Posture during nat’l anthem becomes a matter of discourse in US

Ben Carson, President Donald Trump’s secretary of housing and urban development, on Sunday suggested that NFL players who kneel during the national anthem to protest police violence should thank the military in the process.

Carson’s comments appear to miss the point of the protests and back up his boss’ disdain for them at a time when kneeling ― a symbolic act of protest developed by former 49ers quarterback Colin Kaepernick, teammate Eric Reid and former Green Beret Nate Boyer ― is becoming more widely accepted.

“If those players were to come out and say, ‘We love our nation. We are patriots. We love our flag. We honor the memory of those who died to give us our freedom, but we are protesting some of the brutality that has occurred, and that’s why we’re doing this,’ I think it would solve the problem,” Carson told CNN’s “State of the Union.”

“And I suggest they do that,” Carson added.

Trump — who once called protesting players “sons of bitches” and pressured team owners to fire them — tweeted “NO KNEELING!” on Friday.

“There are other things you can protest, but not our Great American Flag,” Trump said.

Carson’s comments came against a backdrop of nationwide protests in response to the death of unarmed Black man George Floyd at the hands of Minneapolis police.

Former Officer Derek Chauvin is facing second-degree murder and manslaughter charges in Floyd’s gruesome death, as revealed in the now-viral video that showed Chauvin kneeling on Floyd’s neck for nearly nine minutes. Three other officers were charged with aiding and abetting Floyd’s death.

It is, of course, not necessary for Black people ― or any people ― to pay fealty to the U.S. military before demanding human rights. But Carson’s suggestion was aimed at NFL players who, like Kaepernick, have already expressed support for the military.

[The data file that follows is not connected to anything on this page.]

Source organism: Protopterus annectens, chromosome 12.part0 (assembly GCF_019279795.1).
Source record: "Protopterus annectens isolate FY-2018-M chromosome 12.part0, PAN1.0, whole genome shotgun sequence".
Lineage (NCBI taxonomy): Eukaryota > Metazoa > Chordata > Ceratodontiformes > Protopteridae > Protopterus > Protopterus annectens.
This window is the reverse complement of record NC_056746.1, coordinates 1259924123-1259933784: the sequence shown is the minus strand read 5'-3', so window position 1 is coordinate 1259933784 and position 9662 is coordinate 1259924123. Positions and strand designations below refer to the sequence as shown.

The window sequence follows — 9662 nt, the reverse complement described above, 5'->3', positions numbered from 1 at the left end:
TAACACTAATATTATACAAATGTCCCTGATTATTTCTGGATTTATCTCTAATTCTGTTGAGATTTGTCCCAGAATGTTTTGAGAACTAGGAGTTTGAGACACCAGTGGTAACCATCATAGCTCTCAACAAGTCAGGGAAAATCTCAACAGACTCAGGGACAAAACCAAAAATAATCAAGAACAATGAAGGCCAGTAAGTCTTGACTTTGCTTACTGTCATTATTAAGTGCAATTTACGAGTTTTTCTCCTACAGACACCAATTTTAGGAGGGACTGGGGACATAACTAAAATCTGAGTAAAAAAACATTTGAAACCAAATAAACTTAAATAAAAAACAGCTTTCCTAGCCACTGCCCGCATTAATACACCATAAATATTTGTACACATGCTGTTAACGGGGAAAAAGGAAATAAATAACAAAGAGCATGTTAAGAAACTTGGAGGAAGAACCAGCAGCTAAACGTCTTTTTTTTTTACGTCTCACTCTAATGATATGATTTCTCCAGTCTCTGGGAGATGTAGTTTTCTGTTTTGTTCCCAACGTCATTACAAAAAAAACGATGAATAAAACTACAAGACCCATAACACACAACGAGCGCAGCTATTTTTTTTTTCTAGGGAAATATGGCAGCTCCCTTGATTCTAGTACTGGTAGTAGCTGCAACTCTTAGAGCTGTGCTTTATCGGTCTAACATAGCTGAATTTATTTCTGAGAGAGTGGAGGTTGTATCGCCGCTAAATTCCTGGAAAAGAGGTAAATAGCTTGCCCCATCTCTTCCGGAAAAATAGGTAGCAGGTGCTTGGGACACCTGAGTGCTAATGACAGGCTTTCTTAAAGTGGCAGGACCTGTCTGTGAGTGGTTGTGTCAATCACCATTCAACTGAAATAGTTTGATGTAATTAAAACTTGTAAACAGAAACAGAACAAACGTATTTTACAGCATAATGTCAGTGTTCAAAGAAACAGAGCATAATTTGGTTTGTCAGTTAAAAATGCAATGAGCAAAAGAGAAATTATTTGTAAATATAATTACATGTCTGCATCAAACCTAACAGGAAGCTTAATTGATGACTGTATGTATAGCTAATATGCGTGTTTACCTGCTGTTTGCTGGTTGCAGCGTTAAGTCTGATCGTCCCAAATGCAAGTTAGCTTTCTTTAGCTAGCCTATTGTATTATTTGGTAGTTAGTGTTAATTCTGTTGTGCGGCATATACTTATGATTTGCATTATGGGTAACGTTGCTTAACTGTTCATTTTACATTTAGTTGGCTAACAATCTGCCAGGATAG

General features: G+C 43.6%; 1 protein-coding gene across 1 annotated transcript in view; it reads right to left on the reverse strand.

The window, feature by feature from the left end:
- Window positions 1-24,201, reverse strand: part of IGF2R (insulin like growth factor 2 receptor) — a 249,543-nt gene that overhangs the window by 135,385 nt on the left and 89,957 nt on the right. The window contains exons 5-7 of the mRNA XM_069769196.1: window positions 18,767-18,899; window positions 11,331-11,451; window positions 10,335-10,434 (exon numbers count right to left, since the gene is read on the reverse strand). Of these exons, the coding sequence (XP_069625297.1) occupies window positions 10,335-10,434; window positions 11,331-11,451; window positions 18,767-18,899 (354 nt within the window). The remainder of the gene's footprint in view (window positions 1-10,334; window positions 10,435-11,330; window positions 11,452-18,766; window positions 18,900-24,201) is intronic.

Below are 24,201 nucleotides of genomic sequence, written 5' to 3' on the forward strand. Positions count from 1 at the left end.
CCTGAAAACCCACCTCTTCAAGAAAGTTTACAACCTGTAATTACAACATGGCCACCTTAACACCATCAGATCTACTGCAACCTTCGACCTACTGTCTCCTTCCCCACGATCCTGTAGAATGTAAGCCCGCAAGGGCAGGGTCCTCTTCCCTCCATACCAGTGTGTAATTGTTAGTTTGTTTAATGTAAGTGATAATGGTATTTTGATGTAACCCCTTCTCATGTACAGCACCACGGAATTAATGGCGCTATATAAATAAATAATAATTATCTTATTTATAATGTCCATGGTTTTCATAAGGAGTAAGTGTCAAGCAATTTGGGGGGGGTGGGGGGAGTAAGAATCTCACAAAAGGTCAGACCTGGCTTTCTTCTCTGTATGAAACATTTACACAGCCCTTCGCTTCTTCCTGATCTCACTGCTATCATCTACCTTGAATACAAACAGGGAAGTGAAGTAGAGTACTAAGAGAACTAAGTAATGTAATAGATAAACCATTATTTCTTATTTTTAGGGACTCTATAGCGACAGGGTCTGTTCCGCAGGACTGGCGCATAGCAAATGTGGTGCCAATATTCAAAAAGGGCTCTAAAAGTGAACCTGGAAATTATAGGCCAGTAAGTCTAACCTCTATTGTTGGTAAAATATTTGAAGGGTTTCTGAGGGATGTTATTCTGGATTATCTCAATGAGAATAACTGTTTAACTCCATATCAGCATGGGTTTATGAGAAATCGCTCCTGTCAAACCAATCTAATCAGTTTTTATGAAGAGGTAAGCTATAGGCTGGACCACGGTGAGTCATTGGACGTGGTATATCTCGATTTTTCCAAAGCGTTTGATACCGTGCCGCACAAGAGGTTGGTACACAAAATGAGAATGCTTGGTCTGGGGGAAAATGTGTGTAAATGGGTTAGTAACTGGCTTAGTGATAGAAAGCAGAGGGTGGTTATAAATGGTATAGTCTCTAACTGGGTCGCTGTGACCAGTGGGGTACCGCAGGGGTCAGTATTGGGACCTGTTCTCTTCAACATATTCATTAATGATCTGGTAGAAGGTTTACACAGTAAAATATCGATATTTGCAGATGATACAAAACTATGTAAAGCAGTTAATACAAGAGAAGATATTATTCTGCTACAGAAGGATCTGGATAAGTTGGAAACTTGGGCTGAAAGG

Kaepernick explained that years ago. “I realize men and women of the military go out and sacrifice their lives, put their selves in harm’s way for my freedom of speech and my freedoms in this country, my freedom to take a seat or take a knee,” Kaepernick said in a 2016 news conference. “I have the most utmost respect for them. And I think what I did was taken out of context and spun a different way.”

Kaepernick added: “I’m not anti-America. I love America. I love people. That’s why I’m doing this. I want to help make America better.”

The matter of kneeling again became a topic of conversation after New Orleans Saints quarterback Drew Brees told Yahoo Finance he “will never agree” with those who kneel because he felt they were “disrespecting the flag of the United States of America or our country.”

Several NFL players ― including some of Brees’s teammates ― denounced his remarks. Brees has since posted apologized online.

Kaepernick has not been signed by another NFL team since he began his silent protests in 2016.

On Friday, NFL commissioner Roger Goodell finally appeared to offer up a kind of apology for the league’s stance. Goodell and league officials “were wrong for not listening to NFL players earlier and encourage all to speak out and peacefully protest,” he said.

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